The pressure was on Claude Julien. The Bruins coach had survived last year’s historic collapse against Philadelphia, but every regular-season loss brought out the venom from fans and pundits calling for his head. A shaky start to the postseason didn’t help, but Julien’s belief in his system never wavered and his players never wavered in their faith in him. And last Wednesday, they were all rewarded by finally hoisting the Cup over their heads after a thrilling Game 7 victory in Vancouver.
“I don’t read or watch too much media, so I don’t know too much about what they were saying, but obviously there’s people who were saying he should have been fired 20 times by now, right?” Bruins forward Milan Lucic said.
Lucic never bought into that line of thinking.
“He’s been great for myself, talking from a personal standpoint,” Lucic said. “Obviously he’s the only coach I’ve had in the NHL, but he’s easy to play for. The way he wants us to play is perfectly fit for my game and perfectly fit for this team. He’s done a great job as a coach building an identity for this hockey club.”
Julien was nearly flawless in the postseason, pushing all the right buttons to lead the Bruins to their first Cup in 39 years.
When Boston dropped the first two games of the playoffs on home ice against the Canadiens, Julien switched up his defense pairings to put Zdeno Chara and Dennis Seidenberg together. That pair formed the best shutdown tandem in the league and played a major role in Boston’s championship run.
When the Bruins fell behind 3-1 on a pair of quick goals by Montreal in Game 4 and found themselves facing a potential 3-1 series deficit, Julien used his timeout to settle his troops down. Boston responded with a goal minutes later, rallied to win that game in overtime and ousted the Habs in another overtime nail-biter in Game 7.
When the Bruins began the Cup Final in another 2-0 hole following a pair of one-goal heartbreakers in Vancouver, Julien inserted popular tough guy Shawn Thornton back into the lineup. Thornton delivered a hit on Canucks agitator Alexandre Burrows on his first shift, drawing a huge ovation from the crowd. Thornton’s energy and leadership helped spark the Bruins to four wins over the next five games to clinch the Cup.
“He’s a thinker,” Chara said of Julien. “He likes to think about things and make plans and he’s always three steps ahead. … That’s just a skill that he has that not many coaches probably have. He’s been really, really good as far as getting us ready for games, mentally and physically, and finding the balance between practices and days off.”
Julien has a system that hasn’t always been popular with fans, but the players have bought in completely to the way he stresses defensive responsibility and a commitment to play strong in all three zones.
“He’s a very smart coach,” Seidenberg said. “He knows how to analyze players and he knows how to get his players ready. He’s defensive first, but if you play good defensively the offense comes by itself. I love playing for him and it’s been fun this year.”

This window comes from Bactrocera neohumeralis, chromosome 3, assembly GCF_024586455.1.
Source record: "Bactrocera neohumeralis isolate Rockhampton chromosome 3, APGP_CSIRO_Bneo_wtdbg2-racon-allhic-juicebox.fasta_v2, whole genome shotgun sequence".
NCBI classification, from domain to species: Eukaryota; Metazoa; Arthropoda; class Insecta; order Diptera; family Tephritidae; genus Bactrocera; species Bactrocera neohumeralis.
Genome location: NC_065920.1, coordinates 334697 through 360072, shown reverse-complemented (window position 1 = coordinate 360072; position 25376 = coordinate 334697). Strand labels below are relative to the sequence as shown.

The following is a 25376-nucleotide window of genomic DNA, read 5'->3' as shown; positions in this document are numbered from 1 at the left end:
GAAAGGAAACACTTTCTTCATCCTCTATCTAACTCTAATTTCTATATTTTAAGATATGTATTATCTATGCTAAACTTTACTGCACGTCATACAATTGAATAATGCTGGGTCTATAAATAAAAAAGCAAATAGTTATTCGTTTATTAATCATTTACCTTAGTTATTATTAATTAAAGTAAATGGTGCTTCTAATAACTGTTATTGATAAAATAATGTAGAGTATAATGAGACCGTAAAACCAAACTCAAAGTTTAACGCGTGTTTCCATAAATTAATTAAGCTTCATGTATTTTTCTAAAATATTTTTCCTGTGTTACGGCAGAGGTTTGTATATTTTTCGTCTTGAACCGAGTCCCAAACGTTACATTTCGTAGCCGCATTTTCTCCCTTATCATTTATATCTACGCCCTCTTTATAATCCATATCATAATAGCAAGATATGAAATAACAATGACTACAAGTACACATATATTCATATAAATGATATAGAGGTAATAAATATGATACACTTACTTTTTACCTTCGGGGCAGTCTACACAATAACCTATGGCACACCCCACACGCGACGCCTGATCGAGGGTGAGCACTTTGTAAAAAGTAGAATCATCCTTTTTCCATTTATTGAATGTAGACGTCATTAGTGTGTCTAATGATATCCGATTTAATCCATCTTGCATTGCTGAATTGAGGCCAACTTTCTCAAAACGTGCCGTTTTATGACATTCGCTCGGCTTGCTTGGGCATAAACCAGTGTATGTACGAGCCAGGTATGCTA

Julien demands a lot from his players, but in return he’s extremely loyal to his guys. He shows faith in everyone on his roster, regularly rolling all four of his forward lines right up through Game 7 of the Cup Final. In turn, those players rewarded his faith with a balanced attack that featured contributions throughout the lineup. That included the fourth line, which provided some huge shifts in the deciding game in Vancouver and helped the Bruins wear down the Canucks en route to a 4-0 victory.
“Claude gave us a lot of confidence and he used us in the right situations,” fourth-line center Gregory Campbell said. “You have to give him credit. Sometimes when you’re sitting there for long stretches it’s tough to go out there, especially in these high-pressure situations in the playoffs. If you throw a line out there that hasn’t been on the ice for a while, it’s almost setting yourself up for failure. He was great at reading the situations and playing us [at the right time]. We had to work for it, but he also instilled a lot of confidence in us as a line.”
Julien believes in staying the course and refuses to panic when things go wrong, but he’s willing to listen to others and adapt when needed.
“Claude is a guy who is willing to take other views,” Chara said. “When he’s thinking about things, he’s not an absolute 100-percent hard-headed guy. If you say something he will change it.”
One thing Julien is determined not to change is his approach or demeanor, even after reaching the pinnacle of his profession with the Bruins’ Cup win.
“I don’t know, the one thing I can tell you is whatever way they see me, I’ve always said I will never change as a person,” Julien said when asked if he felt like the perception of him as a coach has changed now that he’s won a championship. “So I came up from a modest background and I’ve always tried to remain modest. I’m appreciative for everything that has happened to me in my career. [It’s] more than I would ever have expected. I played hockey to become an NHL hockey player and played a few games in the NHL but never became a regular. But I got a second chance at coaching. I don’t take things for granted.
“It is a humbling game,” Julien added. “Next year is a brand new challenge and when next year starts I’m going to put the Stanley Cup aside and work on another one. That’s the way I am so it really doesn’t matter to me. I just hope that people look at me as a normal person.”
A normal person, but also a very good coach worthy of some credit after the years of criticism he has endured.
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